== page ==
Congratulations on a fantastic academic record. Columbia is not impossible, if you can massage something of yours into a “hook”. Oboe is an instrument that gets people in and a scholarship at schools that offer merit money, gets people an acceptance at schools that don’t offer merit. Is your oboe playing so good that you could get into a prestigious pre-college program near you? Maybe Peabody has something? It’s just that people who attend these prestigious pre-college conservatory programs sometimes get into the Ivies. Every orchestra needs a couple of oboists, and they’re not that easy to find. So if you’re at that level, that path might vault you into Columbia.
I think that you will get into all the schools you’ve listed, other than Columbia, and that your best option will be UMd. Make sure you apply early enough for merit money, meaning I think before Nov 1st.
If your parents aren’t able and willing to pay rack rate for private colleges (>80K/yr), then your best option is definitely UMd, or chasing merit money at 3rd tier liberal arts colleges. Your grandparents might not realize that you would need an additional 200K from them to make up the difference between UMd and full fare private college. You need to have a very open and frank discussion with your parents and with your grandparents about money for college, and if they give you the “Oh, don’t you worry about that now” response, then make DARNED sure that you apply to both UMd College Park and UMd Baltimore Campus, early, so that when acceptances come through, you have affordable options.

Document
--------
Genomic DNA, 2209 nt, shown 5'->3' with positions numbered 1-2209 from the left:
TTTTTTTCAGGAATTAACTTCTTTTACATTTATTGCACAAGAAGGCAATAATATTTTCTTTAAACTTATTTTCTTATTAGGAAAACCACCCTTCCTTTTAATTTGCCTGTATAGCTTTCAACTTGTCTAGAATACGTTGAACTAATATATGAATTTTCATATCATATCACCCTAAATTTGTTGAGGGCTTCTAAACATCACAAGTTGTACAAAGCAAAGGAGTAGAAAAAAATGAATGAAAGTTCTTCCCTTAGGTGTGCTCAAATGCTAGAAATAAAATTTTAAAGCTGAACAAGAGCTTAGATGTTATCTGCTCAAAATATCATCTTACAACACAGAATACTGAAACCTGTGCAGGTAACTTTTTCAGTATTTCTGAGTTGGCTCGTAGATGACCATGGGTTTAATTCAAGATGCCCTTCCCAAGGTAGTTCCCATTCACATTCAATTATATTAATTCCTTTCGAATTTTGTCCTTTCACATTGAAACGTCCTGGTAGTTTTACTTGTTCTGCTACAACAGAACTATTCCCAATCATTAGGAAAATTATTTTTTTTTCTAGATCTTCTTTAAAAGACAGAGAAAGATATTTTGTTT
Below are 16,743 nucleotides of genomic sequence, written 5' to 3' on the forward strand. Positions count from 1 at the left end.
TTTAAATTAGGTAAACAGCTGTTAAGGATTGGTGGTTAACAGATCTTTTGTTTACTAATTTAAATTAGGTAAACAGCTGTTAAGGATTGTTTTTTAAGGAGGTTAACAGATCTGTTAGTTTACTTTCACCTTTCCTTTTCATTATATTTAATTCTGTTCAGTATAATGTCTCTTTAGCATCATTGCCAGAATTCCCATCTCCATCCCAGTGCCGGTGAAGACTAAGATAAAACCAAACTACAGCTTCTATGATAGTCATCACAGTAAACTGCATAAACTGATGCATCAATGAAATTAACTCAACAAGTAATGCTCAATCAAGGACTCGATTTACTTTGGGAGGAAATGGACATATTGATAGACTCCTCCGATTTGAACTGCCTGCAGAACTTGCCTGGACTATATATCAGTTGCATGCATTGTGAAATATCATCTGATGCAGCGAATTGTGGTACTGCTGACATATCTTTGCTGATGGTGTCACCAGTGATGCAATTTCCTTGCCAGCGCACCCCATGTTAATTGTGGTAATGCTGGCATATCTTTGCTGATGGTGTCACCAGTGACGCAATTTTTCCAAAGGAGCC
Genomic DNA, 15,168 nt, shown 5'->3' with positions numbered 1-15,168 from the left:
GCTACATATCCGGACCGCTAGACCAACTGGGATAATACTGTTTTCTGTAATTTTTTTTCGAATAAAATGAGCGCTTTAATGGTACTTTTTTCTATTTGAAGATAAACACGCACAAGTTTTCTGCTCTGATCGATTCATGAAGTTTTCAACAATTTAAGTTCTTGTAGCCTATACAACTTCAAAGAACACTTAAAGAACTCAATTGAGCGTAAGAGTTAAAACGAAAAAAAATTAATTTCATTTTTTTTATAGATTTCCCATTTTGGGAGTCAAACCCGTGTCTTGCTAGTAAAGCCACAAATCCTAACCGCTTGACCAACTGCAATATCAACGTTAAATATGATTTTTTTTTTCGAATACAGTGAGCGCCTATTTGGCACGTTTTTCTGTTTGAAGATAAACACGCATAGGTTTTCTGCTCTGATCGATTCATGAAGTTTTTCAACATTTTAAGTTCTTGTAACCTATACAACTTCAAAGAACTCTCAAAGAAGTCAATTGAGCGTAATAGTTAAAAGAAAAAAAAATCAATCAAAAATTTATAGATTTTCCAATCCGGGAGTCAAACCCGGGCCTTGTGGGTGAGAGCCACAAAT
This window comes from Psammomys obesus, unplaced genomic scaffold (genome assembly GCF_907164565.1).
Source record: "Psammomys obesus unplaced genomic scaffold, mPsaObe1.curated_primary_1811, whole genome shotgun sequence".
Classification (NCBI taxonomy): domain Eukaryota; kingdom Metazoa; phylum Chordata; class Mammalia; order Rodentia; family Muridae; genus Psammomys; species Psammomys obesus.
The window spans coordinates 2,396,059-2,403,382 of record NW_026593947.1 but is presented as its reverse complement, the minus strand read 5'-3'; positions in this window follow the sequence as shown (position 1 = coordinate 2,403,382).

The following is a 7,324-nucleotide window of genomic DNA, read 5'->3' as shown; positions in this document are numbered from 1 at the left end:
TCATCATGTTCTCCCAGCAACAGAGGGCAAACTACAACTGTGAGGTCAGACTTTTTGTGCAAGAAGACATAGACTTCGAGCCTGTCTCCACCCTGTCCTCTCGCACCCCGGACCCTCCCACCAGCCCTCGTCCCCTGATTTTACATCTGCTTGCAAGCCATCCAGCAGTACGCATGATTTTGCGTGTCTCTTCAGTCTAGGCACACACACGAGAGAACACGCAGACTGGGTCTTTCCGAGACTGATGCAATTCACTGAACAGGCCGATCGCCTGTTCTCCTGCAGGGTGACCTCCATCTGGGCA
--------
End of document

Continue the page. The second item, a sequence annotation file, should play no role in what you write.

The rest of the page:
Other schools: Probably not worth applying to other public colleges besides your in-state options, since yours is one of the better ones, as good as and possibly better than any of the Northeast/Mid Atlantic flagships, you’ll get in, and the others won’t wind up being cheaper or better than your in-state option. Definitely apply to Barnard too. Only apply to Trinity if you’re willing to be on a relatively small fortress campus in the middle of a very high crime slum area in a frankly not very exciting city. Consider Wesleyan, Amherst, Middlebury, Clark, Brandeis, Connecticut College, Williams, Bowdoin, Bates, Colgate, Haverford, Vassar, Bucknell, Colby, Dickinson, Union, Muhlenberg if you’re hell bent on a private college. Honestly, none of these are worth an extra 200K over what you’d pay for U Md college park. I only mentioned Barnard because it’s very similar to the Columbia experience you want. I left out other women’s colleges, since it doesn’t seem to be what you’re seeking. I think that if you’re considering Columbia, you should also look at Penn. It is no farther a reach than Columbia, has a campus within a city, has strong writing/history/poli sci, not quite as unattainable as Yale and Harvard. You also might consider Drexel, right next to Penn, which is primarily an engineering school but has expanded into liberal arts, might award you a lot of merit money.
With respect to this, it might be worth noting that Amherst, Williams, Colgate and Vassar appear in this Forbes article from 2017:
Re: being an oboe player…the first thing you need to find out is if the college actually needs an oboe player in their ensembles.